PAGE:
Date: Friday, March 18, 2022
Source: Fleet Owner
The average price of diesel continued its climb across the U.S., according to government figures released on March 14 that put the nationwide average at $5.25 per gallon, the highest cost on record.
Over the past week, the price of on-highway diesel jumped 40.1 cents, which means trucking's main fuel has risen more than $1 per gallon in the past two weeks. The trucking industry might see prices stay higher as market volatility tracks with unease over the Russian invasion of Ukraine and a squeeze in diesel supplies that started late last year before the invasion.
In the last two weeks, the per-gallon U.S. average price of diesel has risen almost $1.15, following this week’s 40.1-cent increase reported by the U.S. Energy Information Administration (EIA) plus the historic spike of 74.5 cents on March 7 that set a never-before-seen high for diesel.
By comparison, the week before on Feb. 28, diesel rose 5 cents nationwide, averaging $4.104 per gallon in the U.S., when the effects of the Ukraine invasion seemed to be starting to impact the marketplace.
Consumers are already feeling the pain as the price of gasoline rose another 21.3 cents to a U.S. average on March 14 of $4.315 a gallon, though gasoline rose on the West Coast to $5.155 per gallon. Since Feb. 28, the average cost nationwide for a gallon of gasoline is up almost 71 cents, with the West Coast seeing a nearly 85-cent increase.
U.S. coasts pounded by fuel-price spikes
On March 14, the West Coast also led the nation in diesel prices. They rose another 47.4 cents out west to $5.867 per gallon. In California alone, diesel rose 50.5 cents to $6.264 per gallon.
The next priciest region of the U.S. for diesel was the East Coast, where trucking’s main fuel rose 36.4 cents to $5.334 per gallon. Diesel was priciest in the Mid-Atlantic, where it rose 38.1 cents to $5.474, followed by the Lower Atlantic, where the fuel was up 34.5 cents to $5.264 per gallon. Along the East Coast, New England had the largest spike, 41.6 cents, but the lowest per-gallon price of $5.231.
Elsewhere, diesel along the Gulf Coast rose 40.7 cents to $5.11 per gallon, followed by the Midwest—up 39.5 cents to $5.044—and the Rocky Mountain region, where diesel rose 42.4 cents on March 14 to $4.966 per gallon, according to the latest data from EIA.
Prices for two vital oil variants, WTI and Brent, showed signs of easing back on March 14 to below $100 per barrel. They were hovering around $130 during the prior week, though the price of crude was much lower in the weeks and months before the threat to Ukraine and the sanctions against Russia and its oil imports were put in place. And in 2021, the average price of crude was about $70, even as oil companies sought to cut production. Last May, Brent crude dropped as low as $63 per barrel, according to EIA.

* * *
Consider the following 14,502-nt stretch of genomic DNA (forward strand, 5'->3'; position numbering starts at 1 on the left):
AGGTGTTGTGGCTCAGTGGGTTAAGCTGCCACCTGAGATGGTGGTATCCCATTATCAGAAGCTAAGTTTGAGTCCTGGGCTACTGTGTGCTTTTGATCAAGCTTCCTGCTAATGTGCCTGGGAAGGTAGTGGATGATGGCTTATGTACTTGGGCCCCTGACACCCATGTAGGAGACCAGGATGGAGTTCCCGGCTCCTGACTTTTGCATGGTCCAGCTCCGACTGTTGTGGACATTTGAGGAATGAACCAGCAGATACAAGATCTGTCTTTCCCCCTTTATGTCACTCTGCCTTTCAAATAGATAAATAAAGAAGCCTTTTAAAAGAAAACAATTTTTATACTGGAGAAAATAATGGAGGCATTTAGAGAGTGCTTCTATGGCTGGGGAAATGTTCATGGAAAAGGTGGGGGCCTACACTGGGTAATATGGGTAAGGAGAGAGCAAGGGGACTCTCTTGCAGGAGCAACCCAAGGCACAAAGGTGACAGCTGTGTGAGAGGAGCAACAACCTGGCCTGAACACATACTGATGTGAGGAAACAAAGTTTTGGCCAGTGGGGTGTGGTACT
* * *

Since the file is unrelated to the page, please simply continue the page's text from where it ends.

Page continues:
“Growth concerns from the Ukraine-Russia stagflation wave, and FOMC hike this week, and hopes that progress will be made in Ukraine-Russia negotiations” are weighing on prices, Jeffrey Halley, senior market analyst at Oanda, told CNBC. “It seems like the old adage that the best cure for high prices, is high prices, is as strong as ever,” he added, noting that he believes the top is in for oil prices.
The diesel price spike may be due in part to a shortage of supply of the fuel, according to Bloomberg, which reported March 14 that the diesel supply problem predates the Ukraine invasion. Though demand has not yet reached its pre-pandemic level, global diesel consumption surged to an all-time high in the fourth quarter of 2021, reflecting a post-COVID-19 economic recovery with transportation demand spiking to help ease congestion in the supply chain.
Diesel spike will harm conditions for trucking, index predicts
Meanwhile, FTR’s Trucking Conditions Index (TCI) fell to 11.46 from 14.45 between December 2021 and January amid rising diesel prices, the transportation intelligence firm reported on March 14.
While higher freight rates were able to limit diesel’s effect on trucking operations to start the year, the problem has grown worse since Russia invaded Ukraine and could affect smaller fleets more, FTR’s analysts warned.
Although the more robust freight rates at the start of 2022 more than offset the effects of higher fuel costs, freight volume was a significantly weaker factor than it had been in December, according to the TCI, which was published in FTR’s March Trucking Update.
Since the year began, fuel costs have surged in the wake of Russia’s war in Ukraine. Those rising costs—diesel’s price per gallon set a U.S. record in March—will hurt trucking conditions in the near term, according to FTR analysis. But the longer-term effects of geopolitical tensions in Eastern Europe are not yet clear, according to Avery Vise, FTR's VP of trucking.
For now, the latest TCI outlook remains positive, but the downside risks have increased greatly.
“The war in Ukraine has introduced a high level of uncertainty into the dynamics of truck freight,” Vise said. “Sharply higher fuel costs for carriers are a given, but we do not yet know whether sharply higher gasoline prices on top of strong pre-existing consumer inflation and big swings in the stock market will lead to a drop in consumer spending.”